a man looking nervous talking to their boss about his axial spondyloarthritis with a shadow of a spine behind them

To Disclose or Not to Disclose Your Illness at Work

I recently started a new job. In my experience, starting a new job with a new employer comes with lots of uncertainty and anxiety without adding a disabling chronic illness into the mix. But starting a new job with axial spondyloarthritis adds more concerns and more questions.

Some of the questions that have been running through my mind lately include:

  • Will I be able to function at a high level in this new position with my AxSpA?
  • Can I get through the stress of the first few weeks without a flare-up?
  • Should I disclose my illness to my employer and/or my co-workers?
  • If I choose to disclose, who do I disclose my illness to?
  • How do I go about having that conversation about my AxSpA?
  • Will my supervisor be empathetic and understanding when it comes to my illness and my needs?

The decision to disclose

It’s hard to anticipate the answers to any of these questions before accepting a new position. And it’s hard to anticipate how someone may respond to a chronic illness disclosure. For that reason, I’ve had to think long and hard about whether I should reveal my illness to those that I work with, and if so, how much I should reveal.

I like to weigh the risks and benefits before making a big decision like this, but honestly my list of pros and cons are completely subjective. Not only that, but something that I see as a pro may quickly turn into a con if I miscalculate the reaction of the person that I’m disclosing my illness to.

The benefits of disclosing

But assuming everything goes well, here are what I consider the major benefits of disclosing my AxSpA to my supervisor:

First, I think a certain level of transparency is important when it comes to the circumstances of AxSpA symptoms at work. For example, I work at a desk in an office, but sedentary life only exacerbates pain and stiffness. I need to get up from my desk and walk around more often than others in my office, and I want my supervisor to know why that is.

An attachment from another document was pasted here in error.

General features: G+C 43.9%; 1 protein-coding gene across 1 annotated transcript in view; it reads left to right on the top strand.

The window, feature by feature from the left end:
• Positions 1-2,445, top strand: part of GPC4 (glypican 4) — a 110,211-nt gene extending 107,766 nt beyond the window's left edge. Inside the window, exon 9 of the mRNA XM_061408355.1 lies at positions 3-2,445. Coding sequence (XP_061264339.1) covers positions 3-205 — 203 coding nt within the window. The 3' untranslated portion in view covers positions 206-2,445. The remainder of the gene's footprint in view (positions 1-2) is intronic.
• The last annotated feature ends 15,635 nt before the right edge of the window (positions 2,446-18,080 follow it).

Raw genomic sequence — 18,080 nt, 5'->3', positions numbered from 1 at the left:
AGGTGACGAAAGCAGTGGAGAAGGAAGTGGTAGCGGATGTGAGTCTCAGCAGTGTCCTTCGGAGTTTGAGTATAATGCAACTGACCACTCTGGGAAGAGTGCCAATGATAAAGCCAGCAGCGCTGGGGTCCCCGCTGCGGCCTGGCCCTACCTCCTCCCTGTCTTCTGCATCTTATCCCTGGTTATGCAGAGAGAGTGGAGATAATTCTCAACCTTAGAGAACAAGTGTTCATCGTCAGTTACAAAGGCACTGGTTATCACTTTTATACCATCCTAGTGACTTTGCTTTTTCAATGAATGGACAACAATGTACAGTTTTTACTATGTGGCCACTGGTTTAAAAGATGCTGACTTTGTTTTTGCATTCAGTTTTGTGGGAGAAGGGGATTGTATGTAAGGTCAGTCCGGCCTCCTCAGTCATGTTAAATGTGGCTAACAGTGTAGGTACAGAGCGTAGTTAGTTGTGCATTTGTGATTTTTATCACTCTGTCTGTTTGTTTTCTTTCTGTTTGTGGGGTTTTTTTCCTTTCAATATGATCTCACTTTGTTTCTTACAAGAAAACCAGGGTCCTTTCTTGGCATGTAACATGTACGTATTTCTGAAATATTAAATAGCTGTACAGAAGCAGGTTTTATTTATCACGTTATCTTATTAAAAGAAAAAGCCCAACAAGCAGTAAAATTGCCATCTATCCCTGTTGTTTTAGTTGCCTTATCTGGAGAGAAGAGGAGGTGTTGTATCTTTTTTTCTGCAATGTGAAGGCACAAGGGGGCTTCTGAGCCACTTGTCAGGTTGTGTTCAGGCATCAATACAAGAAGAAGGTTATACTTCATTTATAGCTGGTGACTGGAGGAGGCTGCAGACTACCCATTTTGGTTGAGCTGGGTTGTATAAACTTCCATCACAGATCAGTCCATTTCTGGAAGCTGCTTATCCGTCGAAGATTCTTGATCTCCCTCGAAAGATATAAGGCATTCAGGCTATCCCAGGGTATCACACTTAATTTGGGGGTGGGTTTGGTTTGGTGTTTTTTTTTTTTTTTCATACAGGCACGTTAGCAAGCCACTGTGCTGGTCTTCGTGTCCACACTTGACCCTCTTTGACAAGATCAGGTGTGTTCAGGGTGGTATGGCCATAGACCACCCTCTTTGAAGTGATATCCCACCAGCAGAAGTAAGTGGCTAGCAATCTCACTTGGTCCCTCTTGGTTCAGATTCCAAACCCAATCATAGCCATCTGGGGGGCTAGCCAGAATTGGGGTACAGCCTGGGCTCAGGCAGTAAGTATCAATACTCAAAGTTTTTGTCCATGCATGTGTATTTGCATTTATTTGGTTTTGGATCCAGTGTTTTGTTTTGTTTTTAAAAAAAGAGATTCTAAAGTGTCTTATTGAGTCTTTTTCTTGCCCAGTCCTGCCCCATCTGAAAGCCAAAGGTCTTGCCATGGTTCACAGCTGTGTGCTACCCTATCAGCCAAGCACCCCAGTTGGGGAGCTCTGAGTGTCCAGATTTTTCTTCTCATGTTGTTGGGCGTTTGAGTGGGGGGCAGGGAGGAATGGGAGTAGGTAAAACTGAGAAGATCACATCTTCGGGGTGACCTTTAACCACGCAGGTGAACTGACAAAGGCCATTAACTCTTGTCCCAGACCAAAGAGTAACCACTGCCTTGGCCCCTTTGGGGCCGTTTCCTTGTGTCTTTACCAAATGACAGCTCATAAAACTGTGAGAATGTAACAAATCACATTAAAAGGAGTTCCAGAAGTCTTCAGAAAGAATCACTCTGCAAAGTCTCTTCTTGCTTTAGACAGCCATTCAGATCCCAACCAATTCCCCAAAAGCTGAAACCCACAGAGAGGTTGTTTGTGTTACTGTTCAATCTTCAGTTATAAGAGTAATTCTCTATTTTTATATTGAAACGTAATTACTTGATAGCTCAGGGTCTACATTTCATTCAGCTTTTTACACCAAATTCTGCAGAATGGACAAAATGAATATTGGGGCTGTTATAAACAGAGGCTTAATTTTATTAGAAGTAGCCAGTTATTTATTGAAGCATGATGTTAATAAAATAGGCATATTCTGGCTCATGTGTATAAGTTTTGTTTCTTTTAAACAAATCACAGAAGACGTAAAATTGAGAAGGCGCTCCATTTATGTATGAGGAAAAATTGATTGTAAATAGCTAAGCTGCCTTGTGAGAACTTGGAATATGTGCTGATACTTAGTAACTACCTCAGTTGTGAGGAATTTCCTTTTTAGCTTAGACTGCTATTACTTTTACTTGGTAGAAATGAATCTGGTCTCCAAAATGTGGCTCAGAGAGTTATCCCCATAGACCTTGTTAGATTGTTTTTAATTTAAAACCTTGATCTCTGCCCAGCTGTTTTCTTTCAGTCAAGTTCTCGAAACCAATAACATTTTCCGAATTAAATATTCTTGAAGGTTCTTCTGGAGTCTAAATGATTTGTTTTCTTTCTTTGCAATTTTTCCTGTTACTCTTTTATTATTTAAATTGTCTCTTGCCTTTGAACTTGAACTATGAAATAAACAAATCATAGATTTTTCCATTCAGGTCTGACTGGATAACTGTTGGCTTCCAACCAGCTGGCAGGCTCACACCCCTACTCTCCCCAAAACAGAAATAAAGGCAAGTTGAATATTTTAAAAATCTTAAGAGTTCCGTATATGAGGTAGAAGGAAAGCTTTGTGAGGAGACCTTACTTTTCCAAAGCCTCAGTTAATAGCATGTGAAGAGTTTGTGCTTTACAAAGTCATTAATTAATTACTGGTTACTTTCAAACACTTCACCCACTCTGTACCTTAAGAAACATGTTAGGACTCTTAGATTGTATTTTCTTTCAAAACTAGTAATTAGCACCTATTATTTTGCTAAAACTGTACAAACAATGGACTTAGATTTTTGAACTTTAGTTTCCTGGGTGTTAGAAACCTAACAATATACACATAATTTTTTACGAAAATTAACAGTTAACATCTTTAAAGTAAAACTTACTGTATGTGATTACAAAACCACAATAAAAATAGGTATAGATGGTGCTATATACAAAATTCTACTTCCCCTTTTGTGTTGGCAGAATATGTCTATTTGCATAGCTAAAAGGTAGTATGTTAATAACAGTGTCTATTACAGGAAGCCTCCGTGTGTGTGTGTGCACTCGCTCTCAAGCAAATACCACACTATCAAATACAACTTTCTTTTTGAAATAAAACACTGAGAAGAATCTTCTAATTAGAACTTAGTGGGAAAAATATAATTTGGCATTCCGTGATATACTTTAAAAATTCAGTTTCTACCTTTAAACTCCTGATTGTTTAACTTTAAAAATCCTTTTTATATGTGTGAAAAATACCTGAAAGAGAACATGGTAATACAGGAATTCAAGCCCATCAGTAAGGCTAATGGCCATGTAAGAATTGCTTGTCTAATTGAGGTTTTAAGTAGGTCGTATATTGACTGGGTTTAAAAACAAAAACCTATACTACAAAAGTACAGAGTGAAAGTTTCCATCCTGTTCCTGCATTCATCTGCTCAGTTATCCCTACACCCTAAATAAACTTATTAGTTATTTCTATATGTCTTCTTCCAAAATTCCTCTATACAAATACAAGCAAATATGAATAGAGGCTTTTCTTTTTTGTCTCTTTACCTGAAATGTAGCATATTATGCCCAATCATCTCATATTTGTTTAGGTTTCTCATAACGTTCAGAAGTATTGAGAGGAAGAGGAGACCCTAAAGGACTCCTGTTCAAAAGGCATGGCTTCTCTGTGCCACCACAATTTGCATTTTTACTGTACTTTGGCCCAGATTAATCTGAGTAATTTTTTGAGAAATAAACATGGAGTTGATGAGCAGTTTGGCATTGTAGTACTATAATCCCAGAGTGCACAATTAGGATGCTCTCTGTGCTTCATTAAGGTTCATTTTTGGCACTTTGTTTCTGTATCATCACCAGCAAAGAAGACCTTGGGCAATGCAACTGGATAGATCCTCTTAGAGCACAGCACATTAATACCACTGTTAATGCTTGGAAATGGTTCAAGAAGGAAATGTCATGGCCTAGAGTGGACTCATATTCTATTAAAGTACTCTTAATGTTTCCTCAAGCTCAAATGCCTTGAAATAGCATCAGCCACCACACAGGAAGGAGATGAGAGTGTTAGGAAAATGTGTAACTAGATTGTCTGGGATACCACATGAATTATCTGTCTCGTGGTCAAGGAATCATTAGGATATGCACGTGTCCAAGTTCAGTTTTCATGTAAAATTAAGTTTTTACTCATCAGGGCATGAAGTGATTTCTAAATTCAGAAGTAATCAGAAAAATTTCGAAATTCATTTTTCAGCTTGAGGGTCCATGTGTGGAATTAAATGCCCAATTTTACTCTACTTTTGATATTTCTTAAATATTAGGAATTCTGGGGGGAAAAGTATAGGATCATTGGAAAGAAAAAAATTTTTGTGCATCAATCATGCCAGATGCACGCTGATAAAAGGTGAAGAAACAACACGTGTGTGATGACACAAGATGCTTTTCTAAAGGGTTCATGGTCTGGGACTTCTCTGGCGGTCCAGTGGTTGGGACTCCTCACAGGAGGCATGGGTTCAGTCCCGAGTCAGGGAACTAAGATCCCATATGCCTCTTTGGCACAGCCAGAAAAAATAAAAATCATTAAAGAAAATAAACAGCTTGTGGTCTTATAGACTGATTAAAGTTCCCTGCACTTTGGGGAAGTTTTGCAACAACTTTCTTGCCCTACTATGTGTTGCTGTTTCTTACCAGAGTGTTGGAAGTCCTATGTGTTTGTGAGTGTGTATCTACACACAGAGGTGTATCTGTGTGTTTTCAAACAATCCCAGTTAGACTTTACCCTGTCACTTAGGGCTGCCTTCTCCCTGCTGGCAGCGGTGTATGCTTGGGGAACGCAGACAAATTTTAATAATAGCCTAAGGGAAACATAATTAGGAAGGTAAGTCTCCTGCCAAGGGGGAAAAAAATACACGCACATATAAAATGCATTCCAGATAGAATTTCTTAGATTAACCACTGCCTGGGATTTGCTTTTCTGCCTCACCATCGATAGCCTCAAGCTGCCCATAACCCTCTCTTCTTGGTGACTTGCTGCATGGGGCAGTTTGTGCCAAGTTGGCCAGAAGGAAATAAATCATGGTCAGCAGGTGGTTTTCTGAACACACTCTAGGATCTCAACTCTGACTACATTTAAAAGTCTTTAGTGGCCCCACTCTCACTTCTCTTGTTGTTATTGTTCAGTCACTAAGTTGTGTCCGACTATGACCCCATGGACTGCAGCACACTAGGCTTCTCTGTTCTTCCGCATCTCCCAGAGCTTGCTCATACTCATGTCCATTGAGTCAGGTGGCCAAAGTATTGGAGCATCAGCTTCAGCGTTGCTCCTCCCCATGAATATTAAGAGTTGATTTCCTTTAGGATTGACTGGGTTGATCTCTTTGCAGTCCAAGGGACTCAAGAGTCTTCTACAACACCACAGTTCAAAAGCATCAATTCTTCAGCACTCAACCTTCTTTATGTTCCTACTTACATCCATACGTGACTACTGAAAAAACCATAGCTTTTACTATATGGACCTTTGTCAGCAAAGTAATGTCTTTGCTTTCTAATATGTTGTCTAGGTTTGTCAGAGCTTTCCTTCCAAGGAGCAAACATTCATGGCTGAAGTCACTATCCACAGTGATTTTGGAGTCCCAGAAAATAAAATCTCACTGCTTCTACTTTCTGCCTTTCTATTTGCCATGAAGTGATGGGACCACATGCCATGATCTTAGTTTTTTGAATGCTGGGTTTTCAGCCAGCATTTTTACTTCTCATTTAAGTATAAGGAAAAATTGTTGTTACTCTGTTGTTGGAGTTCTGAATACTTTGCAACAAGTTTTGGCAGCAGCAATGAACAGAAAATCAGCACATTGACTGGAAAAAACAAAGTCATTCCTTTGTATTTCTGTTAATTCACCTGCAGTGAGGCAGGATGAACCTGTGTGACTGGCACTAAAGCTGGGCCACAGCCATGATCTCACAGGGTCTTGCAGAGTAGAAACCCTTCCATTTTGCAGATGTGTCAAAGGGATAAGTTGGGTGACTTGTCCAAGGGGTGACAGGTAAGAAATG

Second, my AxSpA and its treatment, at minimum, means several doctor’s appointments throughout the year and lab work every three months. It can also mean frequent imaging, referrals to specialists other than a rheumatologist, physical therapy, and surgeries. All of these obligations take me out of the office more frequently than those without a chronic illness (not to mention the time I take off to nurse a flare-up). In my opinion, a little context on the matter isn’t a bad idea.

Third, AxSpA is a disability, so disclosing the illness within the appropriate channels makes me eligible for reasonable accommodations to help my work day be more manageable and less painful.

The drawbacks of disclosing

With that said, sometimes the perceived drawbacks of disclosing a chronic illness at work outweigh the benefits. Here are the major drawbacks that I worry about when deciding to reveal my disease at work:

The biggest drawback for me has to do with impressions. I value a certain amount of privacy and so it’s not always easy for me to talk about my health. I don’t want to be viewed as less than or judged because of my illness. In my experience, many people tend to either be supportive or listen, ask a few questions, and then hardly ever bring it up again. That’s fine with me. But there’s always that person who will judge you for being fatigued, for not trying a miracle remedy, or just for existing with a disability.

Then there’s the conversation itself. Let’s face it--that conversation is nothing if not awkward and stressful. And planning for the conversation is nerve-wracking. At my last job, I waited until I set up several doctor’s appointments before I disclosed my illness to my bosses, which provided me with precedence for the conversation. But it still wasn’t easy. The thought of having such an awkward conversation makes me want to shy away from it.

Whatever the drawbacks, I tend to always disclose my illness to my supervisor at work, if no one else. I don’t feel like I need to reveal every little detail about my life with Axial Spondylitis, and that’s okay. Instead, I hit on the basics and how that may affect my time at work. If I build more of a trusting relationship with my supervisor down the road, then I may feel more comfortable revealing details of the struggles of life with AxSpA.

Community Question: Have you shared your AxSpA diagnosis with your employer?

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